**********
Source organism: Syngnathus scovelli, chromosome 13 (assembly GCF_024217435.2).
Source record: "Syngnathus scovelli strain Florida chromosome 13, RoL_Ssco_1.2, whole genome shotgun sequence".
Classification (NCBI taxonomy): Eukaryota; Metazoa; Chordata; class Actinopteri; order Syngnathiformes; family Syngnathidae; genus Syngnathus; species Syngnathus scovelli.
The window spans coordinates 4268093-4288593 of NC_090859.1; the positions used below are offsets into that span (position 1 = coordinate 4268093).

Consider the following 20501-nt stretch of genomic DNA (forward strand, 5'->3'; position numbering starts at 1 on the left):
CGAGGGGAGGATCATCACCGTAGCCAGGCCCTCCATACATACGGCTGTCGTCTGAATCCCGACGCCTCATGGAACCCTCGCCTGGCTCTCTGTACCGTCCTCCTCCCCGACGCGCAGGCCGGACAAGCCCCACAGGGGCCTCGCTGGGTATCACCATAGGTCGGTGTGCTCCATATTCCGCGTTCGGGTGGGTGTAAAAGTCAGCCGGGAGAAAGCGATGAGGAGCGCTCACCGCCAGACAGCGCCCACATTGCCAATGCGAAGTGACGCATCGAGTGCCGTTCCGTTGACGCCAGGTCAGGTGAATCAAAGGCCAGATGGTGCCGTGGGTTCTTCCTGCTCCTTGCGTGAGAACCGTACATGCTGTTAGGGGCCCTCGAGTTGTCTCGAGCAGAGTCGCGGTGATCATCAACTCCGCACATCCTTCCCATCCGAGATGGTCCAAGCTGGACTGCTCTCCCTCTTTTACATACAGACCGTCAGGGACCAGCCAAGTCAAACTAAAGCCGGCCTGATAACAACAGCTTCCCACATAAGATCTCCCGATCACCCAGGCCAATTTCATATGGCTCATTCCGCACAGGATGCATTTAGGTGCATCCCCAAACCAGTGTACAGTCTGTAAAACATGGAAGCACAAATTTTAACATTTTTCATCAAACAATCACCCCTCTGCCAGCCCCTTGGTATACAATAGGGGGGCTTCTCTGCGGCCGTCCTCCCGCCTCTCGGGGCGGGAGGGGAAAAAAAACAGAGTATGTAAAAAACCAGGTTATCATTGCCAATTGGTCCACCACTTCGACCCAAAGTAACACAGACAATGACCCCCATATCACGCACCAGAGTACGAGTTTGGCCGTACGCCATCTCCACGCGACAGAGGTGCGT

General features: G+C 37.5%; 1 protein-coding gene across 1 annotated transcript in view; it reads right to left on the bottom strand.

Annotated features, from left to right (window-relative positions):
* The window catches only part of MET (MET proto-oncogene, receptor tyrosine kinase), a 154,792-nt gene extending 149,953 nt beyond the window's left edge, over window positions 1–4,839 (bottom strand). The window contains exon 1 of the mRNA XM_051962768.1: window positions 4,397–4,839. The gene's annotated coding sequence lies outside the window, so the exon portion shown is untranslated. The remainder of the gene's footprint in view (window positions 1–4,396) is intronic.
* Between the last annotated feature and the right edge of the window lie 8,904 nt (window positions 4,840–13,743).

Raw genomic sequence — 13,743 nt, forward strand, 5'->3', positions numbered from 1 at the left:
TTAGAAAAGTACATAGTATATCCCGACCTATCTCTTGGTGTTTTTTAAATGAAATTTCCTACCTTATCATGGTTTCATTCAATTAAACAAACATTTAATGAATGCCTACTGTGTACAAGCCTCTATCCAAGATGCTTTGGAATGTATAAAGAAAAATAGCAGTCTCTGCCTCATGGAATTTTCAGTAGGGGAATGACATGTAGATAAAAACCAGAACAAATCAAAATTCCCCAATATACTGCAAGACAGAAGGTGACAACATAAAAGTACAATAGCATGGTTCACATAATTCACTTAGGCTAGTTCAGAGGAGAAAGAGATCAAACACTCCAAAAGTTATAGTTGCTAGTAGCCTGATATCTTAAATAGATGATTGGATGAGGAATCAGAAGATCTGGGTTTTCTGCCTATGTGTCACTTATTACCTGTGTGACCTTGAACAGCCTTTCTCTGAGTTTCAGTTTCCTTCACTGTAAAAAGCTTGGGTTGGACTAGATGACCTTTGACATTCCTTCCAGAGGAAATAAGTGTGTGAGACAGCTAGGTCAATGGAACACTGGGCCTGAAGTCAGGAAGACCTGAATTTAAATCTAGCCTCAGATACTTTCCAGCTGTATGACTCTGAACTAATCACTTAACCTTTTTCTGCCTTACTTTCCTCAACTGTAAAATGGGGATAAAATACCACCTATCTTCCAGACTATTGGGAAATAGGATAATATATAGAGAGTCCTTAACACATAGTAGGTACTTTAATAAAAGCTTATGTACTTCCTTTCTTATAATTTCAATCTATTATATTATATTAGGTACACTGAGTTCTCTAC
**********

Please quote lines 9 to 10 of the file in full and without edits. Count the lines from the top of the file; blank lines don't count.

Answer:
* The window catches only part of MET (MET proto-oncogene, receptor tyrosine kinase), a 154,792-nt gene extending 149,953 nt beyond the window's left edge, over window positions 1–4,839 (bottom strand). The window contains exon 1 of the mRNA XM_051962768.1: window positions 4,397–4,839. The gene's annotated coding sequence lies outside the window, so the exon portion shown is untranslated. The remainder of the gene's footprint in view (window positions 1–4,396) is intronic.
* Between the last annotated feature and the right edge of the window lie 8,904 nt (window positions 4,840–13,743).